Durban - Stand-in South Africa Test captain Faf du Plessis admitted Thursday that his team had been "scarred" by their mauling on spin-friendly pitches in India last year.
Du Plessis, who has replaced injured AB de Villiers, said South Africa would be looking to make a fresh start in the first of two Tests against New Zealand, starting at Kingsmead Friday.
South Africa started the India series as the number one Test team but have slipped to seventh after losing 3-0 against India and 2-1 at home against England, as well as losing points from past triumphs.
"India was tough for us and it left a few scars," said Du Plessis.
"I think Australia are in the same position against Sri Lanka (where they were beaten 3-0 in a Test series).
"Before that series we were a powerhouse batting unit. It had an effect on all of us."
Du Plessis said it took most of the four-match series against England to shake off the effects of India.
"But this is a new season and a new series and hopefully we can get off to a good start."
Du Plessis said the South Africans were well aware that they had fallen short of their best standards last season.
"We have had some honest feedback on where we want to go and where we fell short."
The feedback had included an acknowledgement that complacency might have crept in during their three years as the number one side.
"We maybe fell into some traps because we were playing well and could almost leave it to be. We need to challenge each other every day, from the coaching staff right through to the guy carrying the drinks."
Du Plessis said the return of bowling kingpins Dale Steyn and Vernon Philander would make a "huge" difference to the South African attack, but added that New Zealand would be tough opponents.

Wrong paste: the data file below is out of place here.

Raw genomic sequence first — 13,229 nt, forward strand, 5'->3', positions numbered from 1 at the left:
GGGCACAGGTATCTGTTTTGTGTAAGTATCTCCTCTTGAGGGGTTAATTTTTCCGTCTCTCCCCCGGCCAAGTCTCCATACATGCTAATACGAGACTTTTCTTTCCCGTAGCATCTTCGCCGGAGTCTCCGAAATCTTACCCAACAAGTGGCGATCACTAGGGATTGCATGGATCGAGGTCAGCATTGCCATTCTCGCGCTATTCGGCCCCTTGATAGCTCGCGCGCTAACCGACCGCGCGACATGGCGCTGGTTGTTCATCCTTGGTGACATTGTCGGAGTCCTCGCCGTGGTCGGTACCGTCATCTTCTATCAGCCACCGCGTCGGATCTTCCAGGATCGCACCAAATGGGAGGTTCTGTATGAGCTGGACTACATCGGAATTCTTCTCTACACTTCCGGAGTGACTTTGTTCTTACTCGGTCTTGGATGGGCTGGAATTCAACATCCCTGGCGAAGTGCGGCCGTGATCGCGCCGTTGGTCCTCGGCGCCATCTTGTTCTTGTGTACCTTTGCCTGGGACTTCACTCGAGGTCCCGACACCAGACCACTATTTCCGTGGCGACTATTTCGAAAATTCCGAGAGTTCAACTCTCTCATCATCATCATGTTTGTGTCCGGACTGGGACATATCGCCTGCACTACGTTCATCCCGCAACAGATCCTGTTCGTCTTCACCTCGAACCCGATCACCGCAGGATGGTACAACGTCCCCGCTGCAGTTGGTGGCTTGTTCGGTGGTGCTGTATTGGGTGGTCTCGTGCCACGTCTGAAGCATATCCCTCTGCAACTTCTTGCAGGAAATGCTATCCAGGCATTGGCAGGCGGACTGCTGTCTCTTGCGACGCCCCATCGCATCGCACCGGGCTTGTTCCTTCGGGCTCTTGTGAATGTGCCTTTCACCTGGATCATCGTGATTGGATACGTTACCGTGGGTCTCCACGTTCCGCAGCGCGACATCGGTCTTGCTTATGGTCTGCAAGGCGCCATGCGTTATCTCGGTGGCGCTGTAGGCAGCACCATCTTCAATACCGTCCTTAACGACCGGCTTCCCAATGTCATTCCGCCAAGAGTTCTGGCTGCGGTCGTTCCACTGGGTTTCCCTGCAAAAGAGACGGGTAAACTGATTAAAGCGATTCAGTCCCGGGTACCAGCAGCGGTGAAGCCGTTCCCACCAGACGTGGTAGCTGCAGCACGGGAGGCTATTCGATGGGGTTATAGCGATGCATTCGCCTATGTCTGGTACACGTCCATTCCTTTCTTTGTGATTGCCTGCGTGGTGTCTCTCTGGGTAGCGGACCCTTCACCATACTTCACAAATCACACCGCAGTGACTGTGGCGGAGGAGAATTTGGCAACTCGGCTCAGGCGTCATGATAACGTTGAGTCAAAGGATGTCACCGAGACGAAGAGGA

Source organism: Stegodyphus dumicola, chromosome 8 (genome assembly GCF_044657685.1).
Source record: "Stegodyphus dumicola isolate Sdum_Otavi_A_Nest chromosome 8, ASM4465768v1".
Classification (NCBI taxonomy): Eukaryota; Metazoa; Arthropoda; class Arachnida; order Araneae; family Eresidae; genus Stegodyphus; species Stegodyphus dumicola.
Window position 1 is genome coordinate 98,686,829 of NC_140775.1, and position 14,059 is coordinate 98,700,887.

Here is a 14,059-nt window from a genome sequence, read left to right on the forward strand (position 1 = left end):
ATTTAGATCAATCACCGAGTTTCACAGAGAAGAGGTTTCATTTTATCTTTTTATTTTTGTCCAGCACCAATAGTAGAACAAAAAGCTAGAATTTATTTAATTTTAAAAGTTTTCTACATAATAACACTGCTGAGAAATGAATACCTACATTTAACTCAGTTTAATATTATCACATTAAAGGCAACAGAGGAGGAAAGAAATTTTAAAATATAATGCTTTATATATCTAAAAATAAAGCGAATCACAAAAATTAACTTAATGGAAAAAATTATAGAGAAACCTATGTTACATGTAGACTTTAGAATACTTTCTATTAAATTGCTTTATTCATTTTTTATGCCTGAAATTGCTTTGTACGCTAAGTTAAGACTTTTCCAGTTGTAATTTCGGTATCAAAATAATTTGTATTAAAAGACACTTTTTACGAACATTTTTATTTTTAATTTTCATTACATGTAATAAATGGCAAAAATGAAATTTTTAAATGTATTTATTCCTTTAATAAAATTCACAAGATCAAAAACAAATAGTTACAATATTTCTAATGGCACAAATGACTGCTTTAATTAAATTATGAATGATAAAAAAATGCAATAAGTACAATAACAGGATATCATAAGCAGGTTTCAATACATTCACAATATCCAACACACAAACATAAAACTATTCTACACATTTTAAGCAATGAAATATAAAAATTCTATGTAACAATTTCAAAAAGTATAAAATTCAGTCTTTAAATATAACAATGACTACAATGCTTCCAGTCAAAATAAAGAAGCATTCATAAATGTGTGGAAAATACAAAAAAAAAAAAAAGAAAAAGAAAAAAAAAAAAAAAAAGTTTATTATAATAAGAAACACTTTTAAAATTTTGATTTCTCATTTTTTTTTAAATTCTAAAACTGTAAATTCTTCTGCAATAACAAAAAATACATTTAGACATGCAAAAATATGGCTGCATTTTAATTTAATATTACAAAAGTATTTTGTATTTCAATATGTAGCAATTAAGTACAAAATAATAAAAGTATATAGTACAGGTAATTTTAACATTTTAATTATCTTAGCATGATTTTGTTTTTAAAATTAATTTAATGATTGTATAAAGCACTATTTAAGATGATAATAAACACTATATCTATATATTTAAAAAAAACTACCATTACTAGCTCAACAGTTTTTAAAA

"They have been playing good cricket and we will have to play well to beat them."
New Zealand captain Kane Williamson said adapting to different conditions would be key for his team, who beat Zimbabwe on placid surfaces in two matches played before arriving in South Africa.
"Adapting is a big part of the international game," said Williamson. "Coming here from Zimbabwe we are expecting different conditions and, obviously, different opposition.
"South Africa are always regarded as one of the strongest teams in the world and playing them in their backyard is a big challenge.
"But we know that when we play our best cricket we can compete and beat anyone, so that's very much our focus."
Both Williamson and Du Plessis said they were not sure what to expect from the pitch, with cricket not usually played in South Africa in August, at least a month before cricket normally gets under way.
"Both teams go in a little bit blind," said Williamson. "It looks a bit tacky but looks a pretty good surface."
Williamson said the team management would take a closer look at the pitch after a practice before deciding whether to play two spinners, as they had in Zimbabwe, or pick an extra seam bowler.
He said the batting line-up was likely to remain unchanged.